Often, sample submission into existing compound libraries is a protracted process and selection of individual samples or screening subsets can be difficult. Storage systems coupled with intelligent software, which are easily integrated into lab information management systems (LIMS), provide a secure and error-free solution for sample management. Also, the ability to link automated storage to automated stacking systems, such as TTP LabTech’s comSTACKER or comMOTION, enables the user to log and place samples to be stored in racks and walk away, resulting in significant time savings.

Since the launch of comPOUND, many similar modular storage systems have become available for both tube and plate storage from ambient to -20°C. Plate storage modules offer high-density storage of low-volume samples proving ideal for the storage of “ready to assay” plates. In these systems, however, plates can be cherry picked but individual samples cannot. For larger sample volumes and for the ability to select individual samples, tube storage becomes the best method of sample storage and the ability to link tube selection to automated plate processing technology overcomes the need for plate storage. Some storage systems have been designed to provide automated storage of plates and tubes simultaneously but are generally larger and involve slower processing times for sample input and retrieval.

Many systems allow automated storage management to go beyond simple storage and retrieval, linking compound storage to sample processing robots. Hamilton features an integrated active thaw, tube decapping system with a robotic arm linking to third-party devices. TTP LabTech’s comPILER similarly transports microtubes, thaws, centrifuges and decaps the tubes. The tubes are then purged with Argon, to provide an inert barrier air or water ingress and presented to a third party liquid handling robot. When sample processing is completed, comPILER re-gasses, re-caps and returns the microtubes to store.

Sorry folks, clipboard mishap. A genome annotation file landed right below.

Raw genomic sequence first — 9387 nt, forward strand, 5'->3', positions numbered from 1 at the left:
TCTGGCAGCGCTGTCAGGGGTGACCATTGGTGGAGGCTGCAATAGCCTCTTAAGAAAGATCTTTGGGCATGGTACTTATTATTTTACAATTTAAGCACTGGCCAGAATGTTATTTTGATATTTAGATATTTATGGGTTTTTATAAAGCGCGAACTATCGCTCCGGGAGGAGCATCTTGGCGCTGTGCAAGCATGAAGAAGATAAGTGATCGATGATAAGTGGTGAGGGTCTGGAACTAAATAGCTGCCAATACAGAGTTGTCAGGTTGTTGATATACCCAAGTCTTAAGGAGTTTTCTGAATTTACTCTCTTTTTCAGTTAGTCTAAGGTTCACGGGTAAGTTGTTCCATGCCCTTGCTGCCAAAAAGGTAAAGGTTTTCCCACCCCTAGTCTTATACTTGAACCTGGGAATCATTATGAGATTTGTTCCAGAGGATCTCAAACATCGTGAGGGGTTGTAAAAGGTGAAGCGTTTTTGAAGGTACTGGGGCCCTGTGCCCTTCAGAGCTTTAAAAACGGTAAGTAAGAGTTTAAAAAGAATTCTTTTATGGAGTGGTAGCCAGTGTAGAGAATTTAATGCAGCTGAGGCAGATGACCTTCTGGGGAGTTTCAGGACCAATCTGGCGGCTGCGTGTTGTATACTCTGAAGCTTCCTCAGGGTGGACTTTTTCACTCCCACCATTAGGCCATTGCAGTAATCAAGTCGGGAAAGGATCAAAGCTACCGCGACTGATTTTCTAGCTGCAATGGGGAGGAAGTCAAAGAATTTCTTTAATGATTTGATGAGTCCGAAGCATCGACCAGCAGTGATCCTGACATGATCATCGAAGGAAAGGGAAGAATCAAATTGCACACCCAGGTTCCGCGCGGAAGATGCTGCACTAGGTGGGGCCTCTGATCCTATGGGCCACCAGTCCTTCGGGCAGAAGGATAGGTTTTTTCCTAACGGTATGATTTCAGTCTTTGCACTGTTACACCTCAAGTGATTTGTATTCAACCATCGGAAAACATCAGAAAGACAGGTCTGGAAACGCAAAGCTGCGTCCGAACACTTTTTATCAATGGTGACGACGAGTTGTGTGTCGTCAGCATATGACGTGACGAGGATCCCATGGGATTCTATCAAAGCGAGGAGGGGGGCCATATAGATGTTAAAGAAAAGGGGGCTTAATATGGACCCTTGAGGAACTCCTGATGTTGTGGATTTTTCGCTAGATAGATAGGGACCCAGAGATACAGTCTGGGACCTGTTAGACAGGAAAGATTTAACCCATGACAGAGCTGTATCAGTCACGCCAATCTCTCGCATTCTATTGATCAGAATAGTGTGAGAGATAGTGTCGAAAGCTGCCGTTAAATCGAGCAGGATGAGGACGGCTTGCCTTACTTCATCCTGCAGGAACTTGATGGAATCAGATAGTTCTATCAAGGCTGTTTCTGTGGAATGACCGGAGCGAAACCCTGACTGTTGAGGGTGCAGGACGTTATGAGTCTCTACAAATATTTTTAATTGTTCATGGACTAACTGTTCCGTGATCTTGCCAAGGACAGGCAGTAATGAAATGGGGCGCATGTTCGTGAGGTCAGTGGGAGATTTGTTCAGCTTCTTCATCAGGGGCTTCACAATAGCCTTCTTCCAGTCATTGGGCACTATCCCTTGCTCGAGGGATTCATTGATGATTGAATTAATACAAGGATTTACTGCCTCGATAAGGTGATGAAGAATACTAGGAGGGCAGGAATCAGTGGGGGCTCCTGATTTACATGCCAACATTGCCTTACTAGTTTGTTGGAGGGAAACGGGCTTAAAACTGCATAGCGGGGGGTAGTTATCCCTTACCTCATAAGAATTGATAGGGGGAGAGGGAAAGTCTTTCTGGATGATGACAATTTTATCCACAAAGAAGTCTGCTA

Additional technology such as TTP LabTech’s comPANION 121 and 124 enables pneumatic transportation of samples from storage to a remote laboratory which can then be passed to a variety of robotic liquid handling devices. Such a system also enables the placement of storage modules in rooms or areas distant from the main research lab.

The recent design of TTP LabTech’s automated sample transport management system, LAB2LAB, which transports samples from remote laboratories and connects them directly to analytical instrumentation, shows a potential for fully automated workflows in pharmaceutical research. Using this system, the sample is placed in a bar-coded tube and sent to the analytical laboratory. The sample is held in a buffer and when the selected instrument is available, the system presents the microtube to the injection position in the autosampler of the instrument where analysis takes place. The results of analysis are rapidly returned to the originator’s electronic lab notebook, and the sample can either be sent back to store, to waste, or returned to the buffer for further analysis.

The use of sample management and storage systems has many advantages including increased health and safety and allows scientists to concentrate on science rather than manually storing and retrieving samples, preparing and transporting them and queuing for instrument time. This vision of a fully automated system from sample synthesis, analysis, storage and biological testing is not far away, enhancing interactions between chemists and biologists which are crucial for success in modern drug discovery programs.